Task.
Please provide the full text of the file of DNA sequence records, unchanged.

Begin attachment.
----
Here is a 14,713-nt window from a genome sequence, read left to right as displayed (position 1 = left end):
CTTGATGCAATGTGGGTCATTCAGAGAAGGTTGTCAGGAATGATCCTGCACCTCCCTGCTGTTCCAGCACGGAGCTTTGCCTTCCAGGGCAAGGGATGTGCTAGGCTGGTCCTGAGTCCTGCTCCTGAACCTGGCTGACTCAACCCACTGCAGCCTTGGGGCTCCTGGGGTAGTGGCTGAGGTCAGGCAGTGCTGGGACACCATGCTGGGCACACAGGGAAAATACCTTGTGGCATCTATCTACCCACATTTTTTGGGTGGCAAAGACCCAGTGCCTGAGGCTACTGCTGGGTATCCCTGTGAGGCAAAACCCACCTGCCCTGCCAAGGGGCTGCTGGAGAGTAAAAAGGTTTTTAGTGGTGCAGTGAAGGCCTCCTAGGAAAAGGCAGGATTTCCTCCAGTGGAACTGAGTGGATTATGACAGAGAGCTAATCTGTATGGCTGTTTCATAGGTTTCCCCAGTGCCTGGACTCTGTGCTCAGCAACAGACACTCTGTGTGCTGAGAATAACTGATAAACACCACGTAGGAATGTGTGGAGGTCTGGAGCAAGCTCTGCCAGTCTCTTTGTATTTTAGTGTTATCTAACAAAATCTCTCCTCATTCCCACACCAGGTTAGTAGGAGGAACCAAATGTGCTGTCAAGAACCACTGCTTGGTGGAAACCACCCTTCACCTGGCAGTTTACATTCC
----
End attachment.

Here is a 14,713-nt window from a genome sequence, read left to right as displayed (position 1 = left end):
CTTGATGCAATGTGGGTCATTCAGAGAAGGTTGTCAGGAATGATCCTGCACCTCCCTGCTGTTCCAGCACGGAGCTTTGCCTTCCAGGGCAAGGGATGTGCTAGGCTGGTCCTGAGTCCTGCTCCTGAACCTGGCTGACTCAACCCACTGCAGCCTTGGGGCTCCTGGGGTAGTGGCTGAGGTCAGGCAGTGCTGGGACACCATGCTGGGCACACAGGGAAAATACCTTGTGGCATCTATCTACCCACATTTTTTGGGTGGCAAAGACCCAGTGCCTGAGGCTACTGCTGGGTATCCCTGTGAGGCAAAACCCACCTGCCCTGCCAAGGGGCTGCTGGAGAGTAAAAAGGTTTTTAGTGGTGCAGTGAAGGCCTCCTAGGAAAAGGCAGGATTTCCTCCAGTGGAACTGAGTGGATTATGACAGAGAGCTAATCTGTATGGCTGTTTCATAGGTTTCCCCAGTGCCTGGACTCTGTGCTCAGCAACAGACACTCTGTGTGCTGAGAATAACTGATAAACACCACGTAGGAATGTGTGGAGGTCTGGAGCAAGCTCTGCCAGTCTCTTTGTATTTTAGTGTTATCTAACAAAATCTCTCCTCATTCCCACACCAGGTTAGTAGGAGGAACCAAATGTGCTGTCAAGAACCACTGCTTGGTGGAAACCACCCTTCACCTGGCAGTTTACATTCC